More controversially, U.S. Courts effectively made this negative implication of congressional power over interstate commerce into a self-executing provision by interpreting the affirmative delegation to Congress as empowering courts to strike down state regulations of interstate commerce, even when Congress had not regulated.
Whatever the textual merits of the judicial decisions, the effective result of the “dormant commerce clause” was the creation of a judicially-enforced national free trade zone. This undoubtedly created a much more-effective restriction on state regulations of interstate commerce than would have occurred had enforcement required affirmative congressional actions.
Anthony Peacock underscores the freedom-enhancing aspect of the move from the Articles of Confederation to the Constitution in his recent book, Vindicating the Commercial Republic: The Federalist on Union, Enterprise, and War: “Stripping the states of a host of powers over economic and commercial development that they enjoyed under the Articles” resulted in increasing the scope available for entrepreneurial activity. Freedom from state-level over-regulation as a result of creating a more-powerful national government liberated enterprise and so facilitated the free-flow of commerce.
By limiting national power to areas in which state powers interacted pathologically with those of other states, or could be exercised pathologically within a state in such a way to affect “national honor,” the creation of a stronger, more centralized and energetic national government could widen the scope of liberty rather than reduce it.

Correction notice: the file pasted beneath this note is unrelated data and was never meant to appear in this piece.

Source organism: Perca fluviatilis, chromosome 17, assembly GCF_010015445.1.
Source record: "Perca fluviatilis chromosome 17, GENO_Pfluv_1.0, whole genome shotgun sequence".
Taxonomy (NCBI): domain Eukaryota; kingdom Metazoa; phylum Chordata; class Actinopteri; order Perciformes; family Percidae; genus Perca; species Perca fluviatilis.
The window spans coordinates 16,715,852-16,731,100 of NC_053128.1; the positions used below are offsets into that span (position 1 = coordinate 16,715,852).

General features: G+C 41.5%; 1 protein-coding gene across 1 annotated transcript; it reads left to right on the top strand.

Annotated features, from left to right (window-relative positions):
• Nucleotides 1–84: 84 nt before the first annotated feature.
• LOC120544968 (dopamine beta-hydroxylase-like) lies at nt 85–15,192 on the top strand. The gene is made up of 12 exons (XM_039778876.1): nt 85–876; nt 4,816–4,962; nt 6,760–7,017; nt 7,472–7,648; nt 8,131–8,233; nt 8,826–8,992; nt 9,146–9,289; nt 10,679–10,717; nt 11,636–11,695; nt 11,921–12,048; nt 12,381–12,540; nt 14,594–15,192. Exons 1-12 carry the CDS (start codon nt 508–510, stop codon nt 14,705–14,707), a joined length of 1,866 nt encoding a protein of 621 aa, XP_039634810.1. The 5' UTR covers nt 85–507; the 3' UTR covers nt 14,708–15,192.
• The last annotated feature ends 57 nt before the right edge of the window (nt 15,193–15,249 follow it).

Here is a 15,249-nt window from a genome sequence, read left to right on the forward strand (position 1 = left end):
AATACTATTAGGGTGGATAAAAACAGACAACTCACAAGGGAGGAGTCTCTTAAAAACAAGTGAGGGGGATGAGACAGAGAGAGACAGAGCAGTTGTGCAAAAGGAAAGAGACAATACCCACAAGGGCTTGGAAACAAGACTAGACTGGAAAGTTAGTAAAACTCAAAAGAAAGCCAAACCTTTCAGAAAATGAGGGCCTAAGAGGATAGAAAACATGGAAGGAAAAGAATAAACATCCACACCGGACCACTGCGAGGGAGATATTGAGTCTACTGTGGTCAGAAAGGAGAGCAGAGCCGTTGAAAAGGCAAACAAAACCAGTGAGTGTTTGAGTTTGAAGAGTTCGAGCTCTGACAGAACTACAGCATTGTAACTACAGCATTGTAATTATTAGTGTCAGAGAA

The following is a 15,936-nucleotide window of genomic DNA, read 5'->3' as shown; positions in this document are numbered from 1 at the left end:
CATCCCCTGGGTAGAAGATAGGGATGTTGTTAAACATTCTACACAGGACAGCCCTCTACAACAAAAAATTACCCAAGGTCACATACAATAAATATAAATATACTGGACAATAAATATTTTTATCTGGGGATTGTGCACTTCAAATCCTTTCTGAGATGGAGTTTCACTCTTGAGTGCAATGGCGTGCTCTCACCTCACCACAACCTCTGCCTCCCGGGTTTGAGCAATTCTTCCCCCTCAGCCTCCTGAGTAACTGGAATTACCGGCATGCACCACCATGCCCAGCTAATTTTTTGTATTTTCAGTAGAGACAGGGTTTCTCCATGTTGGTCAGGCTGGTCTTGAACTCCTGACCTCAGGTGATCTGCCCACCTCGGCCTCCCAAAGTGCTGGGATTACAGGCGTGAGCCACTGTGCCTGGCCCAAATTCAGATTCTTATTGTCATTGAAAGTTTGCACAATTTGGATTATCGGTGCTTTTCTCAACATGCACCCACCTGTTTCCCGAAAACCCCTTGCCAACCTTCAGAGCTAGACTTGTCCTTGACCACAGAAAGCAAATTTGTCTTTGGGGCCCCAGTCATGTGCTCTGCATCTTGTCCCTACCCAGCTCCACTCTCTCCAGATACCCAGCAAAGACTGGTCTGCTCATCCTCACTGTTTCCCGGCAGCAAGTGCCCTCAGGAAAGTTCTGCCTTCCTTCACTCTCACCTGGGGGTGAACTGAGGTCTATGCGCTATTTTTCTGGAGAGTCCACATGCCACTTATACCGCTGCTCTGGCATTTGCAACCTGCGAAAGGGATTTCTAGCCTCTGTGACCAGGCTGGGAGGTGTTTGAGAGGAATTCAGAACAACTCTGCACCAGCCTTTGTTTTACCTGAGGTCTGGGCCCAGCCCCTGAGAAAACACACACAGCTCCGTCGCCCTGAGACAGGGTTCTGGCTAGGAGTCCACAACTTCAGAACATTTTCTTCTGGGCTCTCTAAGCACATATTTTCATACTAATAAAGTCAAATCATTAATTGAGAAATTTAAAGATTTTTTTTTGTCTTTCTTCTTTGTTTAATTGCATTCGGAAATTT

Seeing this, however, required the summing together of state and national government power. Once summed, then a comparison of the whole under the Articles of Confederation with that under the Constitution.
Notable as this aspect of constitutional reform was, it would be inaccurate to herald the liberty-enhancing aspect of the Constitution as the only dimension of the shift. For example, the Constitution also aimed expressly to increase the effective extraction of tax revenues from the population. This was, after all, the point of empowering the national government to act directly on individuals rather than requiring it to work through the states.
Similarly, the point of centralizing tariff policy in the national government was to side-step the implications of state tariff competition. Creating, as it were, a national-level monopoly in tariff setting would allow greater extraction of tariff revenues under the Constitution than under the Articles of Confederation.
Interstate pathologies are a recurrent topic in The Federalist. This is natural given that these pathologies prompted much of the interest in, and demand for, a new Constitution. Commentators often mistake the distinctive or novel elements of the Constitution, however, for the most important features of the Constitution.
This is a subtle, but critical mistake.
On a host of policy dimensions, states did not interact detrimentally with each other; policies adopted in one state did not affect policies adopted in other states. Of these residual powers the Constitution did not differ from the Articles of Confederation. So these powers were little discussed at the Constitutional Convention, in The Federalist, or in state ratification debates.
As suggested by the well-known “Tiebout model,” policy diversity is efficiency maximizing where policies do not require cross-jurisdiction coordination or cooperation. But states already enjoyed this diversity under the Articles of Confederation. The framers did not need to justify the usefulness and necessity of local laws and administration for local purposes.
The trick the Constitution aimed to secure was to nationalize policies where inter-state interaction created interstate pathologies, and where intrastate pathologies that implicated national concerns. But it also aimed to allow states full reign in matters that do not create national or interstate externalities. In so doing, the ironic result is that the increase in national power could actually increase overall liberty for the country.